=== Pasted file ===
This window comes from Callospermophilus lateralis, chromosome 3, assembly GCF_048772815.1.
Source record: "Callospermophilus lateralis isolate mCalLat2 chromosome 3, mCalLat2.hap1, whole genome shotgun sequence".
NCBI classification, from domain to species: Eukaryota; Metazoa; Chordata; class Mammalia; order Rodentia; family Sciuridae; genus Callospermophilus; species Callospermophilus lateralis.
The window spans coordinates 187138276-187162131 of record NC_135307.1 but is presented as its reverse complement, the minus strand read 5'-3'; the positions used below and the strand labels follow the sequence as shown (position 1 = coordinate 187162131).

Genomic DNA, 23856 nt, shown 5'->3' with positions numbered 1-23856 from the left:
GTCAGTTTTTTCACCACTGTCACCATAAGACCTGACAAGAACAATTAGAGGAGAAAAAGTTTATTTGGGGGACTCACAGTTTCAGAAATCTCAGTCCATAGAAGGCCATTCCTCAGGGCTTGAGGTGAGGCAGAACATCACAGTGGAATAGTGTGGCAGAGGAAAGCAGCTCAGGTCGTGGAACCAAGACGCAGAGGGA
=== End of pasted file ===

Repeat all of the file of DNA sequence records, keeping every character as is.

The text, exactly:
This window comes from Callospermophilus lateralis, chromosome 3, assembly GCF_048772815.1.
Source record: "Callospermophilus lateralis isolate mCalLat2 chromosome 3, mCalLat2.hap1, whole genome shotgun sequence".
NCBI classification, from domain to species: Eukaryota; Metazoa; Chordata; class Mammalia; order Rodentia; family Sciuridae; genus Callospermophilus; species Callospermophilus lateralis.
The window spans coordinates 187138276-187162131 of record NC_135307.1 but is presented as its reverse complement, the minus strand read 5'-3'; the positions used below and the strand labels follow the sequence as shown (position 1 = coordinate 187162131).

Genomic DNA, 23856 nt, shown 5'->3' with positions numbered 1-23856 from the left:
GTCAGTTTTTTCACCACTGTCACCATAAGACCTGACAAGAACAATTAGAGGAGAAAAAGTTTATTTGGGGGACTCACAGTTTCAGAAATCTCAGTCCATAGAAGGCCATTCCTCAGGGCTTGAGGTGAGGCAGAACATCACAGTGGAATAGTGTGGCAGAGGAAAGCAGCTCAGGTCGTGGAACCAAGACGCAGAGGGA